Over the past year-plus, the Bruins have seen injury after injury to their defensemen: Dennis Seidenberg, Adam McQuaid, Dougie Hamilton, Kevan Miller. But their 6-foot-9-inch stalwart had, mostly, been immune. Since coming to Boston, Zdeno Chara has missed no more than five games in any season.
And that has been crucial.
But the Bruins faced a frightening prospect on Thursday night, watching as their captain left with about eight minutes to go in the first period of a 3-2 loss to the Islanders after playing 4:13 over five shifts. He did not return.
Multiple reports later in the night, the first by TSN, indicated Chara suffered a possible left knee ligament injury, which could keep him out for 4-6 weeks. At the end of that time, TSN reported, Chara could be evaluated to determine whether surgery might be needed.
The Bruins were tight-lipped after the game, with Claude Julien declining to specify even whether the injury was to Chara’s upper or lower body. In fact, Hamilton’s saying, “We’re aware that he’s hurt,” was the closest any Bruin came to divulging anything about Chara’s situation.
“No report yet,” Julien said. “We won’t know anything until he sees the proper people on the medical staff.”
And an extensive injury was not something Chara’s teammates wanted to contemplate.
“I don’t even want to think that far because we don’t know what it is and hopefully it’s not too long,” Seidenberg said. “But he’s the heart and soul of this team. And whatever it is, hopefully he’s back soon.”
The last significant impact for Chara was a hit on John Tavares that leveled the Islanders center. Chara remained on the ice through the end of the shift, and only exited the bench later. The Bruins are already down a defenseman, with Miller out indefinitely with a dislocated right shoulder suffered in a fight on Saturday in Buffalo.
Chara’s injury could put them further in the hole.
“He’s obviously not just big in stature, but he’s a leader out there,” Seidenberg said.
“He takes up a lot of room. He’s dominant in the defensive zone. He’s the biggest part of this team. We have to embrace this opportunity; whatever happens, happens. We just have to play better as a whole.”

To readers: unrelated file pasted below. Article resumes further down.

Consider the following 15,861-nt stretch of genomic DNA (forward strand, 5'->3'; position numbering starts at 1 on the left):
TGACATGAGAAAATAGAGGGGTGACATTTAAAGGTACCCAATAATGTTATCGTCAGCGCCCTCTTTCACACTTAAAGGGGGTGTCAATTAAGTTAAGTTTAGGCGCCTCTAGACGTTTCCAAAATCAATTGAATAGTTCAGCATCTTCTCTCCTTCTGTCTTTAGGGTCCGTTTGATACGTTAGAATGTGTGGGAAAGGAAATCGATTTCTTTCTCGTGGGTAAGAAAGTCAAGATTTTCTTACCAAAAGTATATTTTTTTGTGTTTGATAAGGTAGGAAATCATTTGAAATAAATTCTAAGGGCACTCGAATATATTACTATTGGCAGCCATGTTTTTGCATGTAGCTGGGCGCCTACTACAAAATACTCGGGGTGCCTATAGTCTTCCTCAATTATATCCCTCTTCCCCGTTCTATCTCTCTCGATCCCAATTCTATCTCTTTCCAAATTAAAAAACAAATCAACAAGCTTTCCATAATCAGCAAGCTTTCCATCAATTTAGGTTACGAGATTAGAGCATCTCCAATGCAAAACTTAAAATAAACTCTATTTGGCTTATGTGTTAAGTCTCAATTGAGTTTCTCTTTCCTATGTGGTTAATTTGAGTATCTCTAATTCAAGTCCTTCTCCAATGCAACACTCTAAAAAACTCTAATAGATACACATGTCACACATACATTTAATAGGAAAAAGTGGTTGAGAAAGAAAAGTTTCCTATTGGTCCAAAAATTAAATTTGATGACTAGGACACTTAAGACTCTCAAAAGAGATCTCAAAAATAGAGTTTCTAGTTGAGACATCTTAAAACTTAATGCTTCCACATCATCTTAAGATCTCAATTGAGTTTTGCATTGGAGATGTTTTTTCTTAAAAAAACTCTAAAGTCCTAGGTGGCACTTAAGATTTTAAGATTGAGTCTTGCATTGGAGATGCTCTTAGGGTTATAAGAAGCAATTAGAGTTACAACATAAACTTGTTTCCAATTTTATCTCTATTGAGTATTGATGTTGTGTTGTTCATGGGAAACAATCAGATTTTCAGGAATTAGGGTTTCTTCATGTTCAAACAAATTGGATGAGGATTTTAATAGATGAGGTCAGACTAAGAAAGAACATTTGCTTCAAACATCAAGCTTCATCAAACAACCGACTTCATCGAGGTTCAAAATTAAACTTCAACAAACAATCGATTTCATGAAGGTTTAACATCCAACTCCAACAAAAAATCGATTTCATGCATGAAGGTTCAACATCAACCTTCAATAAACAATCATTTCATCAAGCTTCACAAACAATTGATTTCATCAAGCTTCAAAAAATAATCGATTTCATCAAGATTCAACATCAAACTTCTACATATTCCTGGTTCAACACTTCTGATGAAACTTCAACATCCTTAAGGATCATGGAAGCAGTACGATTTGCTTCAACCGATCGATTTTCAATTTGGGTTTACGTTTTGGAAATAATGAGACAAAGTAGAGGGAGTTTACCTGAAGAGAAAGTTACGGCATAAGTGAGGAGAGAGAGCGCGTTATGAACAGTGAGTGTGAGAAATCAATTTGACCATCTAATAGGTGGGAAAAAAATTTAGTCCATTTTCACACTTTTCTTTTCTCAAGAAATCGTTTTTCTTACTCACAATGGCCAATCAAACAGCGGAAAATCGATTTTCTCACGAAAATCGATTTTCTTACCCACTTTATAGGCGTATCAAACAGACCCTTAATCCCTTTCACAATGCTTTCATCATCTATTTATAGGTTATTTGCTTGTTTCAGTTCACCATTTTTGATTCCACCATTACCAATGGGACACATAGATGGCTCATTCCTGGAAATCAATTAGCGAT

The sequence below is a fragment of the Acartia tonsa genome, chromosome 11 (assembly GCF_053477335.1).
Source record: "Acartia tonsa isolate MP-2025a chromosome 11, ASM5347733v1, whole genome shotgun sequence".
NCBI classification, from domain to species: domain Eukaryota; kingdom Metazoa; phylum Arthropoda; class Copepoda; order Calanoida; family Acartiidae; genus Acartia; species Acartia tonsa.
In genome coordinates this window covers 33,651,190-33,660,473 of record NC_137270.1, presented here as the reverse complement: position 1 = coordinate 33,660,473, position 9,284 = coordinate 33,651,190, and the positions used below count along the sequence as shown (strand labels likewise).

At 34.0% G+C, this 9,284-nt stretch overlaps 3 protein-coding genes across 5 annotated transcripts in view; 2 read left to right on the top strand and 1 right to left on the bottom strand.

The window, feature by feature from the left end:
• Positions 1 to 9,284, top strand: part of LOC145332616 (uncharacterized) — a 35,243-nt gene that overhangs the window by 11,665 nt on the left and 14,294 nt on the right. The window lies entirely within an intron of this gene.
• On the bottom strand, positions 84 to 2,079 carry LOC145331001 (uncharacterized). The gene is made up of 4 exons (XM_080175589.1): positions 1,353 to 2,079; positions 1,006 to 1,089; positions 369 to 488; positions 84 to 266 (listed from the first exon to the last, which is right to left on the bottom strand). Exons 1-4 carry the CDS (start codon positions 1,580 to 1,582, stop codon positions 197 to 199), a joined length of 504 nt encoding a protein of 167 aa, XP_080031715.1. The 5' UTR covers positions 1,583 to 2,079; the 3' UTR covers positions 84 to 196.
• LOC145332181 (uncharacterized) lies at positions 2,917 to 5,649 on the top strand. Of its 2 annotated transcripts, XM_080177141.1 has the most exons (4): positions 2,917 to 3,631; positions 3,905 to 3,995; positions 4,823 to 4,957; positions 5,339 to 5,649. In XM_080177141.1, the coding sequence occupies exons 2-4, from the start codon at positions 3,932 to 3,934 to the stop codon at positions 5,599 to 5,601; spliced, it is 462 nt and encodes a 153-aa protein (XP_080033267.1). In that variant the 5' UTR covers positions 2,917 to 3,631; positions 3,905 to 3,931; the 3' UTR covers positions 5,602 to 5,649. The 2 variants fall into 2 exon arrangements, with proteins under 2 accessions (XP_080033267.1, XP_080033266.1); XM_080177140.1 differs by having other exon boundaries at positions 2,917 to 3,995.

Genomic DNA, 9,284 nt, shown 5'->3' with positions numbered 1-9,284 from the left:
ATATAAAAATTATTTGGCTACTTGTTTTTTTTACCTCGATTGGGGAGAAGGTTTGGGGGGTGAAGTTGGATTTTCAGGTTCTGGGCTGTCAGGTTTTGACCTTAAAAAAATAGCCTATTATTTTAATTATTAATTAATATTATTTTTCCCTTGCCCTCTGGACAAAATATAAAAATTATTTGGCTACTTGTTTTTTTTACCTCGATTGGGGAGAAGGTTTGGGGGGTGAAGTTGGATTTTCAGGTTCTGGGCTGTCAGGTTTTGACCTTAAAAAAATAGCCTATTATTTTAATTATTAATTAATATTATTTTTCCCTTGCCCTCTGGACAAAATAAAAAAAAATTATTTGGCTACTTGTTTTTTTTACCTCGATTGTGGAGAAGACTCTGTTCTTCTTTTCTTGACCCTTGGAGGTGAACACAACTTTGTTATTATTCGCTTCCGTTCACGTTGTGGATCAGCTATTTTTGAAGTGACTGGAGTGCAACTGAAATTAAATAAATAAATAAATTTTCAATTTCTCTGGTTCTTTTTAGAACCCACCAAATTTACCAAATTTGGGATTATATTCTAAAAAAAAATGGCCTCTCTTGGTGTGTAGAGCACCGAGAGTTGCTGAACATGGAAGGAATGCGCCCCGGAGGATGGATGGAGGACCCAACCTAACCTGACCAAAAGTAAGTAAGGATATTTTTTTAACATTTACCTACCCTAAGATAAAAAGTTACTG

That much was clear early in the game, both before and after Chara was injured. The Bruins continued to have crucial defensive-zone breakdowns, a rarity in the past that has become all too common this season.
They continue to lose players in front of the net, such as on Kyle Okposo’s tiebreaking goal at 1:30 of the second, and those players often put the puck in the net.
“He just got lost behind us,” said Matt Bartkowski. “Nothing much. That’s about it. You’ve got to pick him up.”
“It’s something we look at,” Julien said. “I’ll deal with that internally. It’s obviously an issue.”
So, too, was the fact that the Bruins didn’t look ready to face the Islanders for the first 40 minutes. It was only in the third period, when they were down by two goals, that the Bruins played the way they can play, a period Bartkowski called “some of the best hockey we’ve played.”
“We definitely started the game way too late,” Patrice Bergeron said. “It can’t happen. The last 20 is the way we want to play and we definitely dictated that period. We missed some opportunities to get back in the game to tie it up, but still, if you don’t play for 40 it’s hard to win a game only with 20 minutes.”
The Bruins and Islanders exchanged scores in the first, with Frans Nielsen tallying at 6:21, and Milan Lucic answering with his first of the season at 18:21. Then came Okposo’s goal, followed by the eventual winner by Cal Clutterbuck at 9:27 of the second.
“It’s frustrating and there’s no lack of trying, I think everyone’s trying,” Hamilton said. “Everyone’s frustrated that the goals are going in. We all don’t want them to go in, so it’s not like we’re cheating and it’s not like we’re not trying to play good defense.”
Said Seidenberg, “It’s a mind-set, I think. It’s ‘protect the house,’ we say. Close the slot first and go from there. And we haven’t been doing this consistently in the last few games and that’s what happens. You get scored on in that area.”
Chris Kelly managed to get the Bruins within one in the third, putting a rebound past Chad Johnson at 9:49, and the Bruins had plenty of chances after that. But they couldn’t score the tying goal, and missed a chance to go back above .500.
But the final score wasn’t the most important thing on Thursday. It was the health of Chara, a player who is irreplaceable.
“When you lose your captain and one of your better defensemen, there’s no doubt it’s going to have an effect on your team,” Julien said. “Again, we showed in the third that we’re able to handle it, so that’s my perspective on it.
“You’re going to lose guys during the season, those things happen. How you react to it and how you respond is what’s important.”